Embryology

The thyroid, the parathyroid glands, and the thymus originate from the embryonic pharyngeal region. The pharynx itself is initially an endodermally lined cul-de-sac that forms the cephalic extremity of the foregut. This is derived from a part of the yolk sac. The foregut diverticulum is divided into a more cranial pharynx and a more caudal proper foregut with the appearance of the primordium of the pulmonary apparatus as a small ventral outgrowth. When the embryo is approximately 26 days old, lateral walls of the pharynx show a nonuniform growth that forms five pairs of endodermally lined pouches.4

Only the first pouch persists as a large, hollow cavity to form at least the greater part of the middle ear cavity and the tympanic tube. The second pouch almost completely disappears. It is from the third and fourth pouches that the parathyroid and thymus glands develop, and they also contribute to the formation of the thyroid gland. The fate of the fifth pouch is uncertain. Each pair of parathyroid glands has a different origin. The inferior parathyroid glands originate from the third branchial pouch and, therefore, are designated as parathyroid III, whereas the superior parathyroid glands descend from the fourth branchial pouch and are referred to as parathyroid IV. Figure 38-1 schematically depicts the development and migration of the parathyroids.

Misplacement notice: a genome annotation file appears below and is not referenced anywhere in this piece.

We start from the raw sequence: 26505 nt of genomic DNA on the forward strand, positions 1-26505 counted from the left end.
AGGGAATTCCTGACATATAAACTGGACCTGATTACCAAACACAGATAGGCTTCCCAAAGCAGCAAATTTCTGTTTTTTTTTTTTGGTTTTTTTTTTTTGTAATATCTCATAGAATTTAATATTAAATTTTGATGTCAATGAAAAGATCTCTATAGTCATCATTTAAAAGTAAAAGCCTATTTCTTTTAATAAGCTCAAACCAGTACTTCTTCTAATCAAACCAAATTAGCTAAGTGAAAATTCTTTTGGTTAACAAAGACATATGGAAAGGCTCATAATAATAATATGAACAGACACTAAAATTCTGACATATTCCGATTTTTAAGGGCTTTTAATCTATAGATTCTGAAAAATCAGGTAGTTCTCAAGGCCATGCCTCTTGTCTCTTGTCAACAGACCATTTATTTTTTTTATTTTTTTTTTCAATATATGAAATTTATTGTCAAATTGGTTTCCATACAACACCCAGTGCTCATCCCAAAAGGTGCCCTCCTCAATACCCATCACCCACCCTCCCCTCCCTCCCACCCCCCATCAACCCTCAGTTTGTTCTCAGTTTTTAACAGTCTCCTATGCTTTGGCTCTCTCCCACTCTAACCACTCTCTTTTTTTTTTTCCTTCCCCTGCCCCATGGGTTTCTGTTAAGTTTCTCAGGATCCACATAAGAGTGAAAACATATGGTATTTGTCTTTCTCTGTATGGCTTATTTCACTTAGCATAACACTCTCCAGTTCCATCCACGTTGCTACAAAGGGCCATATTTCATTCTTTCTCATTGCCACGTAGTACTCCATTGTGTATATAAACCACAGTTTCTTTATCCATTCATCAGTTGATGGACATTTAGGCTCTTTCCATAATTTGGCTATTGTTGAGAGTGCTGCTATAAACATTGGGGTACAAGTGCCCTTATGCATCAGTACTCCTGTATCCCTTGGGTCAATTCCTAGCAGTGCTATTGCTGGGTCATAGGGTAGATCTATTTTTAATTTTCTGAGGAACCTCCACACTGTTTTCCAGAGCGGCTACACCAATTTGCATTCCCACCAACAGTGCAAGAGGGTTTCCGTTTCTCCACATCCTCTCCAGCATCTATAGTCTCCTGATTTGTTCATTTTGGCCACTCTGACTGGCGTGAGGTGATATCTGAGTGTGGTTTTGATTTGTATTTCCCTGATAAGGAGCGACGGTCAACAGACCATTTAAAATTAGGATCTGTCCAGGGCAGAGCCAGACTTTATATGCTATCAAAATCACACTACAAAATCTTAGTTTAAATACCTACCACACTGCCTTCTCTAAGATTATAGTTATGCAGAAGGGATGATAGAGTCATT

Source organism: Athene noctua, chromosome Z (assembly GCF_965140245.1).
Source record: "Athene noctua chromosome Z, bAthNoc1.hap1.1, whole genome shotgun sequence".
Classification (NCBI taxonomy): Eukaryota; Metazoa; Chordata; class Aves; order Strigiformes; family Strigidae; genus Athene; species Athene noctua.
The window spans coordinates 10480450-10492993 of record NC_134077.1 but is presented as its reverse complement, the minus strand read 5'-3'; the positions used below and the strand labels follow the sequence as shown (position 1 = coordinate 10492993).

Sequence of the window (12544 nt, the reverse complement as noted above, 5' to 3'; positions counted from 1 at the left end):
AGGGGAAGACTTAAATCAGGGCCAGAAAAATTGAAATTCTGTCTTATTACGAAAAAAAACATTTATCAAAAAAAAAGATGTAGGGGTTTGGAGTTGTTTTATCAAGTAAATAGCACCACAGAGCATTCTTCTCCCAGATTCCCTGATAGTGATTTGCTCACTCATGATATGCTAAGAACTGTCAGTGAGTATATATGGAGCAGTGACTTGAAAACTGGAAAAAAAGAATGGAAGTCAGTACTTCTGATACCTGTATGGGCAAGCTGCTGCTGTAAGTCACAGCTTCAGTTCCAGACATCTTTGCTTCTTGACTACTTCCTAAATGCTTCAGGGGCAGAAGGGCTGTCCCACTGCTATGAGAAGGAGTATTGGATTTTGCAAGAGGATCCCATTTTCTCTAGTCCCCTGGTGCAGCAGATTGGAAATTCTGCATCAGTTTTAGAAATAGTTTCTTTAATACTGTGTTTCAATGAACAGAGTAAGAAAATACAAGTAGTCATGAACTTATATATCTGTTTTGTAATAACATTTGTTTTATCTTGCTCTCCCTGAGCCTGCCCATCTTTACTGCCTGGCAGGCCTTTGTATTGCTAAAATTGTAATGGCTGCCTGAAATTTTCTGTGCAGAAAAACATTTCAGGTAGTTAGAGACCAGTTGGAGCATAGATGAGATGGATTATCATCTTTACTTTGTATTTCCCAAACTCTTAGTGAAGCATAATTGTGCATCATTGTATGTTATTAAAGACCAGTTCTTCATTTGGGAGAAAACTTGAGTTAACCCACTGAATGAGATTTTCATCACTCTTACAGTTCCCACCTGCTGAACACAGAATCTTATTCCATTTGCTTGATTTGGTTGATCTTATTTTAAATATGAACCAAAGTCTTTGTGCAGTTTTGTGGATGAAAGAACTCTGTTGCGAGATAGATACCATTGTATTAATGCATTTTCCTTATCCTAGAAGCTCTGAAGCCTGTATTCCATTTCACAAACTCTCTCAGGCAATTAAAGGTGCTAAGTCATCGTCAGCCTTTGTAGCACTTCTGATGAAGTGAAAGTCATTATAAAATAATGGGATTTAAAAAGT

Norris,5 basing his findings on a collection of 139 human embryos, fetuses, and newborn children, studied the morphogenesis of the parathyroid glands. He divided the developmental process into five stages, as described next.

Preprimordial Stage

The preprimordial stage is represented by embryos from 4 to 8 mm in length. This stage makes up the embryonic development between the time of the formation of the pharynx (foregut) and the earliest appearance of a recognizable parathyroid anlage. The third and fourth pouches show slight dorsal extensions. The third pouch, which has the form of a tubelike lateral expansion from the embryonic pharynx, makes contact with the ectoderm of the branchial cleft and then continues its growth downward in the ventral direction.

Early Primordial Stage

At this stage, the embryo is about 9 mm in length. The tissue destined to become the parathyroids can be recognized. Proliferation and differentiation of large, clear cells with sharply demarcated polygonal outlines occur in the third and four pouches. This proliferation results in a thickening of the third diverticulum wall. The early primordium of parathyroid IV adopts the form of a solid budlike nodule; the fourth pouch still exists as a tubular diverticulum from the pharynx.

Branchial Complex Stage

At this stage, paired derivatives of the third and fourth pouches become separated from each other to take up independent positions. During the early stage, the branchial pouches are joined to the pharynx; subsequently, the pharyngobranchial ducts become drawn out, narrowed, and finally divided so that at each side of the midline there is a pair of lobulated bodies. One pair represents the thymus and parathyroid III (third branchial complex), and the other represents the lateral thyroid and parathyroid IV (fourth branchial complex).